River Forest Elementary School District 90 is poised to stand up and say that its schools are safe and inclusive places for children and families regardless of immigration status.

Board members, in mid-April, directed the administration to draft a resolution that would spell out their position in what has become a national conversation over the engagement of schools and municipalities in the enforcement of federal immigration laws.

The school board could vote to adopt the resolution as early as May 15, the date of their next regular meeting.

For some time, District 90 has been working on narrowing the achievement gap between white and minority students. District-created committees have been looking at how to make the system more inclusive and fairer. 

In adopting this resolution – the first by a River Forest taxing district – District 90 is aligned with its mission and vision, said Anne Gottlieb, vice president of the board of education.

“We want to support access and opportunity for all students and support that in River Forest, that’s the goal and mission of the school district,” Gottlieb said. “We will work hard and try to address any obstacles in our policies and practices. This is just clarifying that everyone is welcome and protected.” 

The school district should make a statement about what it values, said board member Stacey Williams, who along with school board President Ralph Martire brought the idea to district. 

“It’s part of our strategic plan,” Williams told the board. “We should be living the things we say we value. One of them is inclusion, we value diversity.”

The resolution that the board may approve could mirror those adopted in March by Oak Park School District 97 and at Oak Park and River Forest High School District 200. Those declarations state that officials in their school systems are prohibited from asking about the immigration status of a student or parent unless required by a court order. 

Both bar the use of district resources in the enforcement of federal immigration laws unless specifically required by federal, state or local law. District officials also would be barred from asking about any student’s or parent’s immigration status. 

Plus, a resolution would state upfront that District 90 would not deny equal access to any services, educational or extracurricular opportunities on the basis of the student’s immigration status. 

The document also will comply with federal and state law, especially as to how schools treat undocumented children. Board member Rich Moore pointed out a 1982 U.S. Supreme Court ruling, Plyler v. Doe, that held that states cannot constitutionally deny students a free public education on account of their immigration status.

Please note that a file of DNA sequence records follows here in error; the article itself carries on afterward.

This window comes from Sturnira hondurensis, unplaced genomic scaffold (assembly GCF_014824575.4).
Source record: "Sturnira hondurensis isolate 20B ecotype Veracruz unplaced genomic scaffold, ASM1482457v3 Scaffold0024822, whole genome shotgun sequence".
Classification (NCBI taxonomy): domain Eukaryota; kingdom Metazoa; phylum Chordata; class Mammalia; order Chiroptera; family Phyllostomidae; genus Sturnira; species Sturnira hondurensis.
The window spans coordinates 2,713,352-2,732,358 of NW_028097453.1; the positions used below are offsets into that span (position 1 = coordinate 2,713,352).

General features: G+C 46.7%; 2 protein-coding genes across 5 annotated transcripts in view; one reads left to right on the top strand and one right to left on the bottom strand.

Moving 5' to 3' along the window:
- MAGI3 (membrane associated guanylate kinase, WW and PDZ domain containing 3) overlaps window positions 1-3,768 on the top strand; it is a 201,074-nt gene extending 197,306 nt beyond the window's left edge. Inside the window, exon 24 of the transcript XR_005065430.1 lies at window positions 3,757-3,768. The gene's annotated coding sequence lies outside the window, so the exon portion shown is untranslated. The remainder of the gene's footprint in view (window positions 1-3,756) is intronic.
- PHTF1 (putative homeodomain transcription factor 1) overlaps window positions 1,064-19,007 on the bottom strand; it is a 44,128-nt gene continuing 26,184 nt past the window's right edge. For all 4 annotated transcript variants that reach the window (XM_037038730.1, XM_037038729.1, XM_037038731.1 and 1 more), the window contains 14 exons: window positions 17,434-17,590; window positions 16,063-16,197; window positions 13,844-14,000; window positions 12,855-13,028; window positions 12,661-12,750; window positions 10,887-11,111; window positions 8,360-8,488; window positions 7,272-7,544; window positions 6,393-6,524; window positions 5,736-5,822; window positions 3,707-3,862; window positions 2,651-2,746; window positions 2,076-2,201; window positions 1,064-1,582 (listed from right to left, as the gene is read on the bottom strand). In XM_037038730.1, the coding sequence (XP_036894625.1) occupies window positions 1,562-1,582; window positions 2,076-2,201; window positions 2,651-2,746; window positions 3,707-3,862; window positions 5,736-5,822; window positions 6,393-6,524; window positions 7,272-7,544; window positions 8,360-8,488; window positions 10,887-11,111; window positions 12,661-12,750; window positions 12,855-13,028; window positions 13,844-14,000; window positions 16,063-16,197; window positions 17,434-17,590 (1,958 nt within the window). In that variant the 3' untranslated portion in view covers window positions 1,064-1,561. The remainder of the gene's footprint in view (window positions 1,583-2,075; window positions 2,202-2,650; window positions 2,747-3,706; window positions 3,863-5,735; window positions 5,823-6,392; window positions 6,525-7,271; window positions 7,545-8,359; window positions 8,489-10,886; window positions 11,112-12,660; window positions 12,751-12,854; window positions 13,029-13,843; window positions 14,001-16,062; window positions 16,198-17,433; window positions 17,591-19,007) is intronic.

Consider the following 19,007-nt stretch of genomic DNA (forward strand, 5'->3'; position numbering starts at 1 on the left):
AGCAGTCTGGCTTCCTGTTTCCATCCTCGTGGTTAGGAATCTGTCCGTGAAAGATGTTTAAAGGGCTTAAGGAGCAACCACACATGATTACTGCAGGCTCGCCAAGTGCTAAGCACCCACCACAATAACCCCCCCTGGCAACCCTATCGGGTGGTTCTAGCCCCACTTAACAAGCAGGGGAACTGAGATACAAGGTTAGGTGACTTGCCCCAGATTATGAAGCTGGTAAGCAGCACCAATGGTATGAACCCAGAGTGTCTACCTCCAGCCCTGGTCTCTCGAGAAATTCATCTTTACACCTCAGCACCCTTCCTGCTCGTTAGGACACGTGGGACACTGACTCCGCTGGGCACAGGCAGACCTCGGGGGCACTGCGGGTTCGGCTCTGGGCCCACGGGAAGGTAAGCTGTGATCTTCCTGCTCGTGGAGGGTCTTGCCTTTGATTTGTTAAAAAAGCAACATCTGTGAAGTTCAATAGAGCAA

The district’s student population is 72.1 percent white, 6.7 percent black, 9.4 percent Hispanic and 5 percent Asian, according to the most recent district report card. District 90 students come from different countries and speak number of different languages in the home, District 90 Superintendent Ed Condon said.

Immigrants, Williams said, are an important part of the fabric of the district, and diversity makes the country – and the district – stronger.

“I don’t know the numbers [of undocumented students] in District 90, but even if there’s just one family, we need to take a stand,” Williams said. “They should feel safe in our buildings.” 

The first institution in River Forest to take such a position was Dominican University, which in December reaffirmed its commitment to serve as a sanctuary campus for undocumented students. 

While Gottlieb hopes the River Forest Village Board also will adopt a similar resolution, village officials have not committed to when it would be on an agenda. The question came up during the recent campaign for trustee, with Patty Henek, Tom Cargie and Respicio Vazquez all supporting it. 

This winter, a group from Dominican University urged the village to take a stance, and only Trustee Mike Gibbs came out in opposition. How trustees Susan Conti and Carmela Corsini feel is uncertain. And if trustees are deadlocked, Village President Catherine Adduci would likely have to break a tie; she’s never taken a position publicly. 

District 97, District 200 and the village of Oak Park all have adopted immigration-related ordinances or resolutions. Others include Chicago, the Chicago Public Schools, Evanston, Evanston Township High School District 202, Evanston/Skokie School District 65, Skokie, Berwyn, Maywood and Proviso Township High School District 209.

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